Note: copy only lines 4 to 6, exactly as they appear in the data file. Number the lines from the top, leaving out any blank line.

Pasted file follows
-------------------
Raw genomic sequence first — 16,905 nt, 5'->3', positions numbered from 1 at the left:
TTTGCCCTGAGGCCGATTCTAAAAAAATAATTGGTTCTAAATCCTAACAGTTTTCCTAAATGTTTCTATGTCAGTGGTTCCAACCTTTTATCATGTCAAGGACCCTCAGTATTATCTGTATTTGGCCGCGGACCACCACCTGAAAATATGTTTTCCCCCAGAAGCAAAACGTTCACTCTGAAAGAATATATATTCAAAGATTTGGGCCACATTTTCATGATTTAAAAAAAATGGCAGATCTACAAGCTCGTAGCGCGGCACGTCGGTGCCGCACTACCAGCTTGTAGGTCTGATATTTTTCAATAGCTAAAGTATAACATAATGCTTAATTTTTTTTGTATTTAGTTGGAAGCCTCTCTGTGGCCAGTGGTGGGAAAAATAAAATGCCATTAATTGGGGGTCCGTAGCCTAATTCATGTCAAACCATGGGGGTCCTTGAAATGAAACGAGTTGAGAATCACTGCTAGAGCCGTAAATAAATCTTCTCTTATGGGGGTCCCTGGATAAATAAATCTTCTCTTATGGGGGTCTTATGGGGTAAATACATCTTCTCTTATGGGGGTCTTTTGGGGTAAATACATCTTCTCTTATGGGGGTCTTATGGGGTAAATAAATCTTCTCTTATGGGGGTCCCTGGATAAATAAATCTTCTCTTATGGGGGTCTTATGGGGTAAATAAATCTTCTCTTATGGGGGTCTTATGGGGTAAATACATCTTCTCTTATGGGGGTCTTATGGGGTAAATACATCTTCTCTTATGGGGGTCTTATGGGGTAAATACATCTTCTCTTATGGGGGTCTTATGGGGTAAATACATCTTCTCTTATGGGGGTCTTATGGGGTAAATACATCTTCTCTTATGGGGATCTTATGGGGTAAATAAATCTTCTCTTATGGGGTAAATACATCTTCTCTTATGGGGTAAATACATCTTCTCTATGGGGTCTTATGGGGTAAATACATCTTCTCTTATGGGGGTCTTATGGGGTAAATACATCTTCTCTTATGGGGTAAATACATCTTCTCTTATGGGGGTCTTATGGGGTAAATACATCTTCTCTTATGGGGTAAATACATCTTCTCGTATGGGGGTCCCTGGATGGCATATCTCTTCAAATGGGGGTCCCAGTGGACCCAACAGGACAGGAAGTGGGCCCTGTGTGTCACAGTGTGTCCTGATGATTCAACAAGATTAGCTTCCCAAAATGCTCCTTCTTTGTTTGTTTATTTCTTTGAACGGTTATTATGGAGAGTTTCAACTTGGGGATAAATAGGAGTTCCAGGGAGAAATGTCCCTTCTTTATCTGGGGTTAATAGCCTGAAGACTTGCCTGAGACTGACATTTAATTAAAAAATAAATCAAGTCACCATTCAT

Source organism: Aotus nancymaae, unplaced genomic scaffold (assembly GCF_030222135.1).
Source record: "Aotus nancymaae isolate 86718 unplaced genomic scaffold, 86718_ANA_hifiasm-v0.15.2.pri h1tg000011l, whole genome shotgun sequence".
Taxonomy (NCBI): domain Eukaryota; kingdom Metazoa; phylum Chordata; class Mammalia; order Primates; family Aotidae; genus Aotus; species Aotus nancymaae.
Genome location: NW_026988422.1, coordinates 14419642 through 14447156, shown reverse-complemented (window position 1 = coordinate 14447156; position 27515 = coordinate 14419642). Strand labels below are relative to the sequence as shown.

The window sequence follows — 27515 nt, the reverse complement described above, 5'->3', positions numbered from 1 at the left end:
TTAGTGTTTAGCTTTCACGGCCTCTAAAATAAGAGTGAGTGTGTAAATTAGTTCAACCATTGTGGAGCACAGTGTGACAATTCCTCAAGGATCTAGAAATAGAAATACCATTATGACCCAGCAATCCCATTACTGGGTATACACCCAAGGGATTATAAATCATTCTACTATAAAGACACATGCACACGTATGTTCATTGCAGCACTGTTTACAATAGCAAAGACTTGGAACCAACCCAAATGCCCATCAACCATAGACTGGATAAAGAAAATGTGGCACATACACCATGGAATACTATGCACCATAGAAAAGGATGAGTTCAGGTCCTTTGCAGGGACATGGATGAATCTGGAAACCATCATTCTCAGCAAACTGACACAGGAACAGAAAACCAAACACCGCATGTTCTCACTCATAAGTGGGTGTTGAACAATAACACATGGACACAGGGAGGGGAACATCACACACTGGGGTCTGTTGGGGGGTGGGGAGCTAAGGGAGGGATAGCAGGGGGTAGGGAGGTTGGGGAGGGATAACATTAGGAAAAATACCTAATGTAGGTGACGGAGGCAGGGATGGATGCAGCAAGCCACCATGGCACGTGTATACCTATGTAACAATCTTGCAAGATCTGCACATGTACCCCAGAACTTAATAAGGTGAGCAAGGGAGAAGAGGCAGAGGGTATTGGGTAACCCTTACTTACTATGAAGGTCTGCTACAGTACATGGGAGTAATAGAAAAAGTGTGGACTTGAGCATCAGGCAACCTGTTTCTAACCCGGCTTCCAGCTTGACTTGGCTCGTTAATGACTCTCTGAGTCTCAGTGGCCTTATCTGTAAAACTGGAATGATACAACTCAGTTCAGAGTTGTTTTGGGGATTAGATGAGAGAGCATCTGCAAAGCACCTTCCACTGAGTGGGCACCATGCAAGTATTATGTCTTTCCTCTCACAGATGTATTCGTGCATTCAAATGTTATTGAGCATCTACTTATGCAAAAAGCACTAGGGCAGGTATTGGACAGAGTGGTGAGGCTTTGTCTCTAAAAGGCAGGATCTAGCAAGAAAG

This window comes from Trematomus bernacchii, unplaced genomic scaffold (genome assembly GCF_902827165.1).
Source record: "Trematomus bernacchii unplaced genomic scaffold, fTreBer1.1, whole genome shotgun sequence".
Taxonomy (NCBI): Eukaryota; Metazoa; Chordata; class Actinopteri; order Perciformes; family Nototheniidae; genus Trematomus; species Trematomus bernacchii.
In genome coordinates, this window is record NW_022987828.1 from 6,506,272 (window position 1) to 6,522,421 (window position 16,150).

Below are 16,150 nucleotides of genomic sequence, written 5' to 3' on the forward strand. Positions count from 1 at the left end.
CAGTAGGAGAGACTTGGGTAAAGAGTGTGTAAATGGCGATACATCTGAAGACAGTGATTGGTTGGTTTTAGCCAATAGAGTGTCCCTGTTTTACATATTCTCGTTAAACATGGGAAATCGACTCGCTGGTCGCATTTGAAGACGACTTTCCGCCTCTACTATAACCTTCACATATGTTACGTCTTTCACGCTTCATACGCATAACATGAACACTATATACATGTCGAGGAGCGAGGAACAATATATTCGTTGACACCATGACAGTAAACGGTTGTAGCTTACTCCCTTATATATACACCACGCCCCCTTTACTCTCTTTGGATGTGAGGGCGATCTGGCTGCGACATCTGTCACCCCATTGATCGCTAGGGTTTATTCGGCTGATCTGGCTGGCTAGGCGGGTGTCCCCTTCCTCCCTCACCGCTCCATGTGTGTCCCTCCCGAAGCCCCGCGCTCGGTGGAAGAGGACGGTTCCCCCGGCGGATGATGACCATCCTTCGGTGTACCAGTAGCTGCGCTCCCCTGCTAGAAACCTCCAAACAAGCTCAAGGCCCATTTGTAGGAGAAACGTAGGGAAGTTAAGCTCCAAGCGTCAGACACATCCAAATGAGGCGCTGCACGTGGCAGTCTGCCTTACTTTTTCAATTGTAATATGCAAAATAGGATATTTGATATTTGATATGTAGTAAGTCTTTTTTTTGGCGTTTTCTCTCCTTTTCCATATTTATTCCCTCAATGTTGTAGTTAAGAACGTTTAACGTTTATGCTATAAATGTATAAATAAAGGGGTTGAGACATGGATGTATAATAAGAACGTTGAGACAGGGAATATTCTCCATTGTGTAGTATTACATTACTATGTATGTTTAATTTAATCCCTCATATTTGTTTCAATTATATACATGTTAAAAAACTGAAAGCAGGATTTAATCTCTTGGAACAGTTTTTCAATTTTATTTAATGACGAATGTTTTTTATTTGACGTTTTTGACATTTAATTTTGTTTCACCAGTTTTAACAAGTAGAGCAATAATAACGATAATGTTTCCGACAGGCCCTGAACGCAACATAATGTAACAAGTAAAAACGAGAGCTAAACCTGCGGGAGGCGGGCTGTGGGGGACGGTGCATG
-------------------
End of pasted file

Source record: "Aotus nancymaae isolate 86718 unplaced genomic scaffold, 86718_ANA_hifiasm-v0.15.2.pri h1tg000011l, whole genome shotgun sequence".
Taxonomy (NCBI): domain Eukaryota; kingdom Metazoa; phylum Chordata; class Mammalia; order Primates; family Aotidae; genus Aotus; species Aotus nancymaae.
Genome location: NW_026988422.1, coordinates 14419642 through 14447156, shown reverse-complemented (window position 1 = coordinate 14447156; position 27515 = coordinate 14419642). Strand labels below are relative to the sequence as shown.